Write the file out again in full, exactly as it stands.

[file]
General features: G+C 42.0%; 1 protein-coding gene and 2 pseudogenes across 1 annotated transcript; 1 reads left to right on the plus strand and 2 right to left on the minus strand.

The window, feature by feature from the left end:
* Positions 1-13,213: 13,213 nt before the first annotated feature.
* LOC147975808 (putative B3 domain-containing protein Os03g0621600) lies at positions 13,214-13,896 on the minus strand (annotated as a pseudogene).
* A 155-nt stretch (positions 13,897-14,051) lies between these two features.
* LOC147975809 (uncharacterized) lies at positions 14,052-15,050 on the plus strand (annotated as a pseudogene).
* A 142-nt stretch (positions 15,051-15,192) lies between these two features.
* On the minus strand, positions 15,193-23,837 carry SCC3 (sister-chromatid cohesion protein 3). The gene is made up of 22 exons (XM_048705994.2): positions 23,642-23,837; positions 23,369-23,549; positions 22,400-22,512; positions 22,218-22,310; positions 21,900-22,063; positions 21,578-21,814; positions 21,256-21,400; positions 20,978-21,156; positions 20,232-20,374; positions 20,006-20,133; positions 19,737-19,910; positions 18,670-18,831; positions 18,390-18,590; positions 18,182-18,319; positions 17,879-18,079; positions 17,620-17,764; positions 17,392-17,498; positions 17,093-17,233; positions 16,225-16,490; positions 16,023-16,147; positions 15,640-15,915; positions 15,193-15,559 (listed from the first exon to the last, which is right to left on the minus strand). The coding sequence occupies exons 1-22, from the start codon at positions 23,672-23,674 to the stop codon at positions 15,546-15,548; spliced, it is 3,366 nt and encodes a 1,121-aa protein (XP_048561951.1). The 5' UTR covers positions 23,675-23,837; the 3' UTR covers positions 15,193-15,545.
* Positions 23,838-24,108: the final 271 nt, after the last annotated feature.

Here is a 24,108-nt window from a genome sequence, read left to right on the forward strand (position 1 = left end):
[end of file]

General features: G+C 42.0%; 1 protein-coding gene and 2 pseudogenes across 1 annotated transcript; 1 reads left to right on the plus strand and 2 right to left on the minus strand.

The window, feature by feature from the left end:
* Positions 1-13,213: 13,213 nt before the first annotated feature.
* LOC147975808 (putative B3 domain-containing protein Os03g0621600) lies at positions 13,214-13,896 on the minus strand (annotated as a pseudogene).
* A 155-nt stretch (positions 13,897-14,051) lies between these two features.
* LOC147975809 (uncharacterized) lies at positions 14,052-15,050 on the plus strand (annotated as a pseudogene).
* A 142-nt stretch (positions 15,051-15,192) lies between these two features.
* On the minus strand, positions 15,193-23,837 carry SCC3 (sister-chromatid cohesion protein 3). The gene is made up of 22 exons (XM_048705994.2): positions 23,642-23,837; positions 23,369-23,549; positions 22,400-22,512; positions 22,218-22,310; positions 21,900-22,063; positions 21,578-21,814; positions 21,256-21,400; positions 20,978-21,156; positions 20,232-20,374; positions 20,006-20,133; positions 19,737-19,910; positions 18,670-18,831; positions 18,390-18,590; positions 18,182-18,319; positions 17,879-18,079; positions 17,620-17,764; positions 17,392-17,498; positions 17,093-17,233; positions 16,225-16,490; positions 16,023-16,147; positions 15,640-15,915; positions 15,193-15,559 (listed from the first exon to the last, which is right to left on the minus strand). The coding sequence occupies exons 1-22, from the start codon at positions 23,672-23,674 to the stop codon at positions 15,546-15,548; spliced, it is 3,366 nt and encodes a 1,121-aa protein (XP_048561951.1). The 5' UTR covers positions 23,675-23,837; the 3' UTR covers positions 15,193-15,545.
* Positions 23,838-24,108: the final 271 nt, after the last annotated feature.

Here is a 24,108-nt window from a genome sequence, read left to right on the forward strand (position 1 = left end):